Growing Support For Non-Lawyer Practitioners Will Put Pressure on Law Firms

The mechanical-sounding name of a limited license legal technician, or LLLT, doesn’t hint at the disruptive potential this new job title could have on the legal profession.

The first LLLTs are set to be licensed in April or May in the state of Washington. California, New York and others are discussing creating the same or similar categories to address the needs of people who can’t afford lawyers to represent them in relatively low-level legal proceedings.

LLLTs in Washington will be allowed to fill out legal forms, inform clients of procedures and timelines, review and explain pleadings and identify additional documents that might be needed in court. The initial practice area is limited to domestic relations but is expected to expand to areas like wills, adoptions and bankruptcy.

The threat to law firms is that clients who do hire lawyers and paralegals to perform such tasks will now hire LLLTs for those duties. Nothing will prevents lawyers from hiring LLLTs to provide those services from their own offices, but it seems likely that LLLTs will inevitably exert downward pressure on billable hours and fees, even as the glut of unemployed attorneys continues.

Response to a need

The concept of LLLTs sprung from the perception that the number of poor people needing legal services – and unable to get them – was growing unabated. And the debate about allowing non-lawyers to provide legal services has gone national: American Bar Association President William C. Hubbard has convened a Commission on the Future of Legal Services to study that and other issues.

Robert Ambrogi reported in the Law Sites blog ( that other states are following Washington’s lead. In February, the Oregon State Bar issued a report recommending that its board of governor’s “consider […]

April 13th, 2015|News|

If you think Halloween is scary…

Technology infuses every successful business and nearly every function, making us more productive and efficient. But technology also creates a certain unease: We never know what will go wrong, or when.

We can be certain, however, that things will go wrong.

Now is a good time to review the potential issues — and find ways to prevent or protect against them – as October is Cyber Security Awareness Month, sponsored by the Department of Homeland Security:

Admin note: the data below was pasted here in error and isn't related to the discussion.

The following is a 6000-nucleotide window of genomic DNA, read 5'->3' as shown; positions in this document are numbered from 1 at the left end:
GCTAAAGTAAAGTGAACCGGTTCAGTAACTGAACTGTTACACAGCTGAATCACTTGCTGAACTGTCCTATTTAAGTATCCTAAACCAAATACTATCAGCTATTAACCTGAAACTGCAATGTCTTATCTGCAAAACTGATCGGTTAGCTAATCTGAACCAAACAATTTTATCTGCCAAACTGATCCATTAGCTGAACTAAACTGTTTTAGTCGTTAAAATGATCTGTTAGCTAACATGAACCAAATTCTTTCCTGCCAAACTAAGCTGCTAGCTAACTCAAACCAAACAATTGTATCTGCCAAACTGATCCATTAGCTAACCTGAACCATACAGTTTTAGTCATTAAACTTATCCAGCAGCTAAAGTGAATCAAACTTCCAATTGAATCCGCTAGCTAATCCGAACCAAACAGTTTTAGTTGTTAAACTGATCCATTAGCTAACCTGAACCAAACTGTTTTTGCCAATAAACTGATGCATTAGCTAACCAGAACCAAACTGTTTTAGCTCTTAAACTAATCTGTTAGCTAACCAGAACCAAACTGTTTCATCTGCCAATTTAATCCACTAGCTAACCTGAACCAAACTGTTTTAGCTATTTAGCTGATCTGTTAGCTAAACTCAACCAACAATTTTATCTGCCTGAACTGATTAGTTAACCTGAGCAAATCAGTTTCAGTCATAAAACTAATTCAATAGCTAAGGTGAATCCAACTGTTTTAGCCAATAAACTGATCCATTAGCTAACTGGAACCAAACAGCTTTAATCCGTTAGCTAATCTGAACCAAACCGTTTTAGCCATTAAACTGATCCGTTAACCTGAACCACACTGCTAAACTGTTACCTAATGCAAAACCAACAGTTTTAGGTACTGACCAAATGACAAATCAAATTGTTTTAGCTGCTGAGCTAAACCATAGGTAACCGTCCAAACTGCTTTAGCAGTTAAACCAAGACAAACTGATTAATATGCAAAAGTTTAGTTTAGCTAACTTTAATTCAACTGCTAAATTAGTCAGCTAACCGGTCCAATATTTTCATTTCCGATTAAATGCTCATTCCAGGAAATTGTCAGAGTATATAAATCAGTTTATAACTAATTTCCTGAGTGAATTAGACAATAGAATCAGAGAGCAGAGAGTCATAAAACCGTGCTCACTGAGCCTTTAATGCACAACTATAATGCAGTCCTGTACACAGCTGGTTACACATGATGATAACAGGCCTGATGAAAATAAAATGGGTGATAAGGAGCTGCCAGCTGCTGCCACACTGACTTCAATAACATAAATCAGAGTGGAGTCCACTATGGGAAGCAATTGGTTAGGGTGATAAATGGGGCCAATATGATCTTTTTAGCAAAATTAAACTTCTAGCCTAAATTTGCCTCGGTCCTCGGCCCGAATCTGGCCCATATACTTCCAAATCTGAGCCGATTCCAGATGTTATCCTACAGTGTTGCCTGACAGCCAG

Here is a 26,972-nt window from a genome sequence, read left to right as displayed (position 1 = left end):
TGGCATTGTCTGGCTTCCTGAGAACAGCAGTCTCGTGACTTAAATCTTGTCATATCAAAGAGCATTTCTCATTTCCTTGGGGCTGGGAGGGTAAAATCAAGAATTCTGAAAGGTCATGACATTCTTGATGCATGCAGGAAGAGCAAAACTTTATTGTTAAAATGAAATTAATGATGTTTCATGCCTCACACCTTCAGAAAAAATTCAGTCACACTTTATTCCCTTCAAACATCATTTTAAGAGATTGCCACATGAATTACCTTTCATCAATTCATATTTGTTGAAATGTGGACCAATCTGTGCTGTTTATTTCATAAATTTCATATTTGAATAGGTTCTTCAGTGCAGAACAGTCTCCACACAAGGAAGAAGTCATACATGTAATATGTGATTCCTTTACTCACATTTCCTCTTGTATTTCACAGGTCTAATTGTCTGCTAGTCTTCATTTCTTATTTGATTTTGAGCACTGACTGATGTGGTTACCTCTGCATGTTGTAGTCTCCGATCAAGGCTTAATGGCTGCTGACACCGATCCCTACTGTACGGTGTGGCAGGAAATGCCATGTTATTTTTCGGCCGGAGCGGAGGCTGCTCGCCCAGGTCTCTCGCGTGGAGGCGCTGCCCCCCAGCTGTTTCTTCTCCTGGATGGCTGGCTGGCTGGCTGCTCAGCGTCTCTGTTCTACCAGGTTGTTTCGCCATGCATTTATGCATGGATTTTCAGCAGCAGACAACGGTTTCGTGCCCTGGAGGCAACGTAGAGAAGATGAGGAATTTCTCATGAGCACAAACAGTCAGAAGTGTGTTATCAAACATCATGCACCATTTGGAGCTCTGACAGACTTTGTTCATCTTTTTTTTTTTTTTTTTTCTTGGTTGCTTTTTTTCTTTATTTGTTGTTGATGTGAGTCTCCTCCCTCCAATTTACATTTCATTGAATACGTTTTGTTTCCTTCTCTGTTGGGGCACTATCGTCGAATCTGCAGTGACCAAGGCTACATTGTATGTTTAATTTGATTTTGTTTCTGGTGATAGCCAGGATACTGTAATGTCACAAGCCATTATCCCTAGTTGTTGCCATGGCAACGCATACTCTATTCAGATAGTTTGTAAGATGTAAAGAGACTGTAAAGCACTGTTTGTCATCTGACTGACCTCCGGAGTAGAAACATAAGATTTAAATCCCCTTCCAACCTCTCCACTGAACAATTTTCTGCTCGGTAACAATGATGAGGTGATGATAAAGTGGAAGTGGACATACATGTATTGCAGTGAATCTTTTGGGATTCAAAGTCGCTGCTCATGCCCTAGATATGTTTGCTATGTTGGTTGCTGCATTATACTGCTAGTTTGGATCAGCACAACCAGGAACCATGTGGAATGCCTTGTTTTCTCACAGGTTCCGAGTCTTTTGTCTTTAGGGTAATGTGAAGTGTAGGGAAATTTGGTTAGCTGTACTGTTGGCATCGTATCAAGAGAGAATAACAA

No one is immune from cyber attack, including the smallest businesses. In fact, they are sometimes more vulnerable because they don’t have staff assigned to information technology. Significantly, businesses with fewer than 250 employees were the target of 31 percent of all cyber attacks.[i]

Data breaches are not a mere annoyance. Nearly 45 percent of cyber attacks involve the loss of clients’ or customers’ names, passwords, and email addresses.[ii] When that happens, they look to you to make them whole. Even if their information was not hacked, they will expect you to protect them by supplying services to alert them if their bank accounts and other information is compromised.

Most cyber security problems are the result of malicious intent, with 76.8 percent of incidents caused by activities by people outside the targeted organization, according to “Risk Based Security, An Executive’s Guide to Data Breach Trends in 2012.

And protecting against that loss, along with the rest of a cyber attack aftermath, is becoming more expensive. One study showed that response costs following a breach — involving legal, regulatory, client identity protection services, among others — reached an average of $1.6 million per incident.[iii]

Breaches are more expensive per capita for smaller organizations, which pay $1,607 per employee, vs. the $437 of larger firms.[iv]

Unfortunately, the […]

October 31st, 2014|Uncategorized|